My Buddy Ed

by Steven W. Hawkins, Esq.

I first met Edward Horsley in 1989 as a young attorney nearly fresh out of law school. I had been at my job for less than a month when I found myself on a plane to southern Alabama to represent my first client on death row. As I drove up to the prison and presented myself to the visitation officer, I had no idea what to expect. The local papers had described the person whom I was about to meet as a hideous fiend, someone beyond the reach of civilization. I knew that a sixteen-year-old white female had been killed and that two African American youths were involved. Both had received the death penalty and, after many years of litigation, were entering their last round of appeals in federal court. I had been asked to represent one of them.

When Ed first stepped through the door of the visiting room, it struck me that there must have been some kind of mistake. Standing there was someone who could have passed for my twin: a short little man with a youthful face. Ed certainly did not look like the villain he was portrayed as in the local press. And as we sat and began to talk, I realized that my newly found friend radiated a sense of warmth and caring. The hours flew by as we chatted about our lives, our families, our hopes and dreams. It seemed we had just started when it was time to leave. Heading to my car for the ride back to Mobile, I found myself fighting back the tears, wondering how someone like Ed could ever have ended up on death row in the first place. The answers came when I started my investigation.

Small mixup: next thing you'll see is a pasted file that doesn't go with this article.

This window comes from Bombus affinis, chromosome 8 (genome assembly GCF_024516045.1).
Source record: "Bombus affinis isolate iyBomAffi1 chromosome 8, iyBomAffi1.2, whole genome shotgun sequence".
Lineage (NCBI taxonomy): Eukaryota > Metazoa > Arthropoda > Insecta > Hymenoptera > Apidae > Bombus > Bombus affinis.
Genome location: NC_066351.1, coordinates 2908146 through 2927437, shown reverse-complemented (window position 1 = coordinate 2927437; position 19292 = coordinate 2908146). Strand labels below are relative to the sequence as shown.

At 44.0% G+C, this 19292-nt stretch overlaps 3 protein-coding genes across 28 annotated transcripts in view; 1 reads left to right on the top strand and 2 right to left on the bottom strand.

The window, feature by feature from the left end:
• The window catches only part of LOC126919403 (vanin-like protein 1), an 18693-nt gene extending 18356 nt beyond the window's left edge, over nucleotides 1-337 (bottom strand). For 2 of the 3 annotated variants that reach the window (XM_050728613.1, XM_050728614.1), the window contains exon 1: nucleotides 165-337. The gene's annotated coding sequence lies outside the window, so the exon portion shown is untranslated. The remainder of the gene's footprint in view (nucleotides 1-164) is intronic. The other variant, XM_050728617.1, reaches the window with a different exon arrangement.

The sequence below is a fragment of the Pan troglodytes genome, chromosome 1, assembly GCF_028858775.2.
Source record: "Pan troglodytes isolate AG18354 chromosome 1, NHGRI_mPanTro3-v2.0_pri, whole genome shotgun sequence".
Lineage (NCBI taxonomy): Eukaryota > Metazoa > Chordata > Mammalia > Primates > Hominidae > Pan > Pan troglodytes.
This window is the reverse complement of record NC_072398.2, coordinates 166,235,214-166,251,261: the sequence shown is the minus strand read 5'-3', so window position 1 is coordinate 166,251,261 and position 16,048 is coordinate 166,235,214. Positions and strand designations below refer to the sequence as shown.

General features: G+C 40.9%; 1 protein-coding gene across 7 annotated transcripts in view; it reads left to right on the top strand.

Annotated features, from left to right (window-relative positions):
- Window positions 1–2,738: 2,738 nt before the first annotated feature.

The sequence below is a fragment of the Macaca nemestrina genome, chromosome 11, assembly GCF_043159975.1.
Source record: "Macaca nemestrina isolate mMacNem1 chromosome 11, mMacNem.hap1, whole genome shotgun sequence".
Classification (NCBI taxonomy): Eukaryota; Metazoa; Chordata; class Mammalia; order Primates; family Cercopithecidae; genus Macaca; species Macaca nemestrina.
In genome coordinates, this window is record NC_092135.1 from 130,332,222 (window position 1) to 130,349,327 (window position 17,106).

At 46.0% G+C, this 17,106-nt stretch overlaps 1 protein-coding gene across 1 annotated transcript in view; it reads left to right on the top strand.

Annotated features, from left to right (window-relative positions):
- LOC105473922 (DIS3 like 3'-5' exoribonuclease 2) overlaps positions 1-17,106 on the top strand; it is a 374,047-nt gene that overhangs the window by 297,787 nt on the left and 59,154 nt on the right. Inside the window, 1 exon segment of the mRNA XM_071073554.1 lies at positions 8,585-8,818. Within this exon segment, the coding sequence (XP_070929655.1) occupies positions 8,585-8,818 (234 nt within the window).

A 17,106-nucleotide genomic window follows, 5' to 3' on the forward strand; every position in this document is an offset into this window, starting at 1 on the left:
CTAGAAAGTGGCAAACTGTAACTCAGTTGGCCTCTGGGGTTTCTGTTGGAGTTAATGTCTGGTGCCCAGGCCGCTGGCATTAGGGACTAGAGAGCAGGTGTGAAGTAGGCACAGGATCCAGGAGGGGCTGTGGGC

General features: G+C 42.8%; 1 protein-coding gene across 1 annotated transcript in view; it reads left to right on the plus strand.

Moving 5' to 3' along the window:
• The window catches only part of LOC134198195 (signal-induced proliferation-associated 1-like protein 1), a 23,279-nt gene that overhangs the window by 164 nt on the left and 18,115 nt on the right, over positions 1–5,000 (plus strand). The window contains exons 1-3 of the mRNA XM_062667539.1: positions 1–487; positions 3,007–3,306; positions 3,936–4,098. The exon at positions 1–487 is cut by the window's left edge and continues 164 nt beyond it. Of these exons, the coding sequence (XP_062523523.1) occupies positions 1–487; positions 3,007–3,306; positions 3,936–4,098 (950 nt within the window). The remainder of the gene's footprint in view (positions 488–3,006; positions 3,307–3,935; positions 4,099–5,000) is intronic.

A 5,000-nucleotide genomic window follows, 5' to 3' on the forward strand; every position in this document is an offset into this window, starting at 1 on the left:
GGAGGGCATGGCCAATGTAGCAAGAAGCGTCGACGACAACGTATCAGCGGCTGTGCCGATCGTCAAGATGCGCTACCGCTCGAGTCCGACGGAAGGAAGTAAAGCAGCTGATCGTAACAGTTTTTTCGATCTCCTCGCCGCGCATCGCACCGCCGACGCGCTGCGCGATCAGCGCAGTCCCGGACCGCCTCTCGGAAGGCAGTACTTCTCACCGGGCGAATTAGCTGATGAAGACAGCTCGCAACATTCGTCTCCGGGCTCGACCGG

Ed had been on death row for thirteen years, yet I was the first attorney to talk with his family in all that time. From his mother I learned that Ed had never known his father, who had died at the hands of his own brother when Ed was still in his mother?s womb. This led her to drink heavily, and she almost miscarried. The child was born but showed the developmental handicaps of a child born to an alcoholic. Shortly before he was to start kindergarten, Ed fell from the window of his family?s apartment, landing on the concrete pavement below. As he lay on the ground waiting for an ambulance, Ed had his first seizure. By the time he arrived at the hospital, Ed was in a coma and did not regain consciousness for several days.